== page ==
How to Survive the Blue Angels
The Blue Angels are back in Seattle this week, and ready to rumble their way through their annual Seafair air show. I-90 will be closed several times this week for practice runs, and again this weekend for the full shows, 12:45 to 2:40 p.m. (The 520 floating bridge will remain open, ready to collect tolls from you I-90 shunpikers.)
Every year, a certain number of Seattle residents wince at the first flight, many apparently residents of Capitol Hill. For various reasons–War machines! Scared pets! Migraines! Jet fuel smog! Wait, I-90 is closed?!–the shriek of F/A-18 Hornets sets their nerves on edge, to such an extent that even reminding them how much money Boeing makes from constructing these things doesn’t help. (A: $30 to $60 million per.)
Polite suggestions to bring the Blue Angels back at less-than-annual increments have so far fallen on sound-of-freedom deafened ears. So, how to cope. The first thing that will help take the edge off is earplugs. We’re going to recommend Hearos Ear Plugs (for which we receive no compensation) because they are incredibly soft and offer Extreme Protection. You can get them at most drugstores, including Walgreen’s.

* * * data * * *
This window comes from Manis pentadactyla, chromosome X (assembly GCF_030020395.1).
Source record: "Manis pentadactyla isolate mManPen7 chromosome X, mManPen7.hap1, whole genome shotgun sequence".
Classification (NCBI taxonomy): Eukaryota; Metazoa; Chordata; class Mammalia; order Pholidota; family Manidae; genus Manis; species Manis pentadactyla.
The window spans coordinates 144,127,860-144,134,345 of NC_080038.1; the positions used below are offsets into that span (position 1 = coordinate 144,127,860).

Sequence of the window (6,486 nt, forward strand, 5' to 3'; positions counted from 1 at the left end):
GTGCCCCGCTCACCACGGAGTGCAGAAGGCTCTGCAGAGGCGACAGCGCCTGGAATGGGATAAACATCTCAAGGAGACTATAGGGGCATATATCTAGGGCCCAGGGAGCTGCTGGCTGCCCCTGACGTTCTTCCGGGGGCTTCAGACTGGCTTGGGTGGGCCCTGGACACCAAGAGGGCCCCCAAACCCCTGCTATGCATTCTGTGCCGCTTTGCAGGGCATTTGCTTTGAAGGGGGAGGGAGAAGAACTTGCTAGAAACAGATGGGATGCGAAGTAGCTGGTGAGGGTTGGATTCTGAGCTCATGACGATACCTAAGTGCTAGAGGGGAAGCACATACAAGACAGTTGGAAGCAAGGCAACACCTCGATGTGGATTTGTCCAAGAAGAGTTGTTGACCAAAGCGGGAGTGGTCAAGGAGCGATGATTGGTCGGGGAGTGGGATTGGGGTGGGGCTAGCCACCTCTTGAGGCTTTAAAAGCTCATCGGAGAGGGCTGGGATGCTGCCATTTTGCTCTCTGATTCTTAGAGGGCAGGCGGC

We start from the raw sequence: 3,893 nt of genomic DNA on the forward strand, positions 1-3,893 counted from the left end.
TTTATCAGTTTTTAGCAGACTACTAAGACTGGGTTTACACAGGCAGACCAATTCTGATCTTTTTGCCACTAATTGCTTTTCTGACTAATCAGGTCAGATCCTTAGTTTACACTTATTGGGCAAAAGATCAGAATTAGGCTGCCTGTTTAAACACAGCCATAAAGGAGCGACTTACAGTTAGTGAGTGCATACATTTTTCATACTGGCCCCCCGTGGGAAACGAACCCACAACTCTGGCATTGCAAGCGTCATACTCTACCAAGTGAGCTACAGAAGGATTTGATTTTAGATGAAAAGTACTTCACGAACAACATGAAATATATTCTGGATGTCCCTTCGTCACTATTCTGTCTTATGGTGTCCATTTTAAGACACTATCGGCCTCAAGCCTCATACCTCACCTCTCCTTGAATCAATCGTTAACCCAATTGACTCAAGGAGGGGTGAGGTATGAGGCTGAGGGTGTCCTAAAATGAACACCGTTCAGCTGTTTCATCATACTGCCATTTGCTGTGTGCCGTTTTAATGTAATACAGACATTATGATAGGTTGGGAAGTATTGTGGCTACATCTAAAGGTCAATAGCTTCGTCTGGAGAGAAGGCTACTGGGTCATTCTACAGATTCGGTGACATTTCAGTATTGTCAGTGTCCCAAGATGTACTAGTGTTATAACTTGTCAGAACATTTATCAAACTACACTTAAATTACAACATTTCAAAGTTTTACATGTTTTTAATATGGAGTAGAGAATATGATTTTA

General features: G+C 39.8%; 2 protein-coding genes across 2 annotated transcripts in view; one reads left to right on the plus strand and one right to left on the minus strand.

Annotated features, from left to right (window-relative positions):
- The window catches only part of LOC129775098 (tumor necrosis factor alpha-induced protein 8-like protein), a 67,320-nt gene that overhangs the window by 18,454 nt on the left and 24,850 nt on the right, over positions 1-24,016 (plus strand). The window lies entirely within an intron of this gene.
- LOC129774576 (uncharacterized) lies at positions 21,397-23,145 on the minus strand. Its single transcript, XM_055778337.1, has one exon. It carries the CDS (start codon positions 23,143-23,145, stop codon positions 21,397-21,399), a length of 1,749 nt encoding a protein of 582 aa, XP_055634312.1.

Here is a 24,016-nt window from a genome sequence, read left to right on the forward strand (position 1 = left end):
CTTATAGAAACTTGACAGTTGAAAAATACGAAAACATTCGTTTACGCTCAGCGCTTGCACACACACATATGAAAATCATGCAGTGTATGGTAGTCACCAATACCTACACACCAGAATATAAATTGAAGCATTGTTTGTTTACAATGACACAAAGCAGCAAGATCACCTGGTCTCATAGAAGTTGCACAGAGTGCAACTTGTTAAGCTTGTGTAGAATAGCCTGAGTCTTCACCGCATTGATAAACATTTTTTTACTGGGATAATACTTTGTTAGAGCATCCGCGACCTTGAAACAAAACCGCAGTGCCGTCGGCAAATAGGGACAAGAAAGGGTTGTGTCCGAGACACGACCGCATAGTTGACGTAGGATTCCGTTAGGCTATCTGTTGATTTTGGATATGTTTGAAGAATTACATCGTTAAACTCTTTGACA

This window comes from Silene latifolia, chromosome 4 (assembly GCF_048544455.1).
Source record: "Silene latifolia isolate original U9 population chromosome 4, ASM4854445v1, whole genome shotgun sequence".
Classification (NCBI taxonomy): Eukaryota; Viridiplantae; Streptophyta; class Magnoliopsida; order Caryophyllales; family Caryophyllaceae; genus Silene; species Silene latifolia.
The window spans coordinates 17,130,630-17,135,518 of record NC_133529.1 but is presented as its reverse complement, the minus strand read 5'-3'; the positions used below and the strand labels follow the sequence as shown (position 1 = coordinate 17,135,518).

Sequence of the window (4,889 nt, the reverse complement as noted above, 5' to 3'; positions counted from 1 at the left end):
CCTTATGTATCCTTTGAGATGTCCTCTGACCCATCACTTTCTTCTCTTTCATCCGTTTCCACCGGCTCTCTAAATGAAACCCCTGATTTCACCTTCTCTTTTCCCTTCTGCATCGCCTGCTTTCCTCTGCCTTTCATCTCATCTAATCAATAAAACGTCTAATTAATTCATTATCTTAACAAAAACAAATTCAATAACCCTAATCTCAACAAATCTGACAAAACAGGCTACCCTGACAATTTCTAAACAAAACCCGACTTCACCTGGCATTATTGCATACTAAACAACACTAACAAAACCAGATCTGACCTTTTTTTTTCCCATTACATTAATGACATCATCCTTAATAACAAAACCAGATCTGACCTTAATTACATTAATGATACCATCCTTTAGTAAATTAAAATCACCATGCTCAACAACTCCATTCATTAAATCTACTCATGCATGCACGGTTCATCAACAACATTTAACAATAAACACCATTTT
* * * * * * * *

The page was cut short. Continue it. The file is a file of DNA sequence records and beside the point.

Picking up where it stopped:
NB: Many people think that ear plugs don’t work for them because they haven’t learned how to insert them properly. You want to roll your foam earplug between your fingers, squishing it into a thin cylinder, then poke it into your ear canal, and let it expand. Don’t push it in so far you can’t pull it back out, of course, but make sure the plug isn’t sitting loosely. (Sometimes it helps to reach over the top of your head with your opposite arm and pull up on the top of your ear as you insert the plug.) If it’s seated correctly, in just a few seconds the world will mute for you.
How do noise-canceling headphones work on this non-ambient noise? Anything that reduces outside noise has got to help somewhat.
There are also pet earplugs. Foam earplugs that are sized for children will do in a pinch for cats, or you could try a cotton ball. Perhaps you and your dog might like some calming music instead? Pharmaceutical help is also available.
However, if you can’t block out your involuntary airshow, we recommend not trying to soldier through it, trying to ignore the disruption. That’s stress amplifying. You can give in, and grudgingly watch for glimpses, or manufacture an errand that doesn’t require applied concentration, during the times listed below. Take a page from history, and shelter in a bunker of sorts: a movie theater, a basement, anything with soundproofing. Have you ever taken the Seattle Underground tour? How about holding that meeting in the lowest level of a parking garage? Be creative.
- Thursday, Aug. 2
(Two separate bridge closures, during which pilots will practice maneuvers and become familiar with area geography)
First Closure: 9:45 a.m.-12 p.m., Second Closure: 1:15 p.m. – 2:30 p.m.
- Friday, Aug. 3- 12:45 p.m. – 2:40 p.m. (practice show)
- Saturday, Aug. 4- 12:45 p.m. – 2:40 p.m. (full show)
- Sunday, Aug. 5- 12:45 p.m. – 2:40 p.m. (full show)